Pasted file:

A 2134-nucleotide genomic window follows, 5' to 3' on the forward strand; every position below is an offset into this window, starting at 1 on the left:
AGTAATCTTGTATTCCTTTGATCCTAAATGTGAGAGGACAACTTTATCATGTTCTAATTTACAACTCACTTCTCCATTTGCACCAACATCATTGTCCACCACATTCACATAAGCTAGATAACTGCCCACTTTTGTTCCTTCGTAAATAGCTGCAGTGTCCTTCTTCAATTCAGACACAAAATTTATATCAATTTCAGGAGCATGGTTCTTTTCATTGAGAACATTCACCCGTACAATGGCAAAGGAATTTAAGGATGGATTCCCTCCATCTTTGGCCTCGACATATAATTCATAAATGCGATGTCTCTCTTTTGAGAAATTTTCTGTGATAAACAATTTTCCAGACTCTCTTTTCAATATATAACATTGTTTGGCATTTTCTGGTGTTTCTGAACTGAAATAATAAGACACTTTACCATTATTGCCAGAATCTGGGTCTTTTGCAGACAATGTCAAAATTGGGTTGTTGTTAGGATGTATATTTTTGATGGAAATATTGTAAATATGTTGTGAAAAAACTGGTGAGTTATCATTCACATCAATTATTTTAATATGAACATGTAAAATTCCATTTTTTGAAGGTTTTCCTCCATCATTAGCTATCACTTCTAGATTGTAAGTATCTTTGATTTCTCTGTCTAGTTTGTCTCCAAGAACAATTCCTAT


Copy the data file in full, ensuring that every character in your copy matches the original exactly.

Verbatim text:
A 2134-nucleotide genomic window follows, 5' to 3' on the forward strand; every position below is an offset into this window, starting at 1 on the left:
AGTAATCTTGTATTCCTTTGATCCTAAATGTGAGAGGACAACTTTATCATGTTCTAATTTACAACTCACTTCTCCATTTGCACCAACATCATTGTCCACCACATTCACATAAGCTAGATAACTGCCCACTTTTGTTCCTTCGTAAATAGCTGCAGTGTCCTTCTTCAATTCAGACACAAAATTTATATCAATTTCAGGAGCATGGTTCTTTTCATTGAGAACATTCACCCGTACAATGGCAAAGGAATTTAAGGATGGATTCCCTCCATCTTTGGCCTCGACATATAATTCATAAATGCGATGTCTCTCTTTTGAGAAATTTTCTGTGATAAACAATTTTCCAGACTCTCTTTTCAATATATAACATTGTTTGGCATTTTCTGGTGTTTCTGAACTGAAATAATAAGACACTTTACCATTATTGCCAGAATCTGGGTCTTTTGCAGACAATGTCAAAATTGGGTTGTTGTTAGGATGTATATTTTTGATGGAAATATTGTAAATATGTTGTGAAAAAACTGGTGAGTTATCATTCACATCAATTATTTTAATATGAACATGTAAAATTCCATTTTTTGAAGGTTTTCCTCCATCATTAGCTATCACTTCTAGATTGTAAGTATCTTTGATTTCTCTGTCTAGTTTGTCTCCAAGAACAATTCCTAT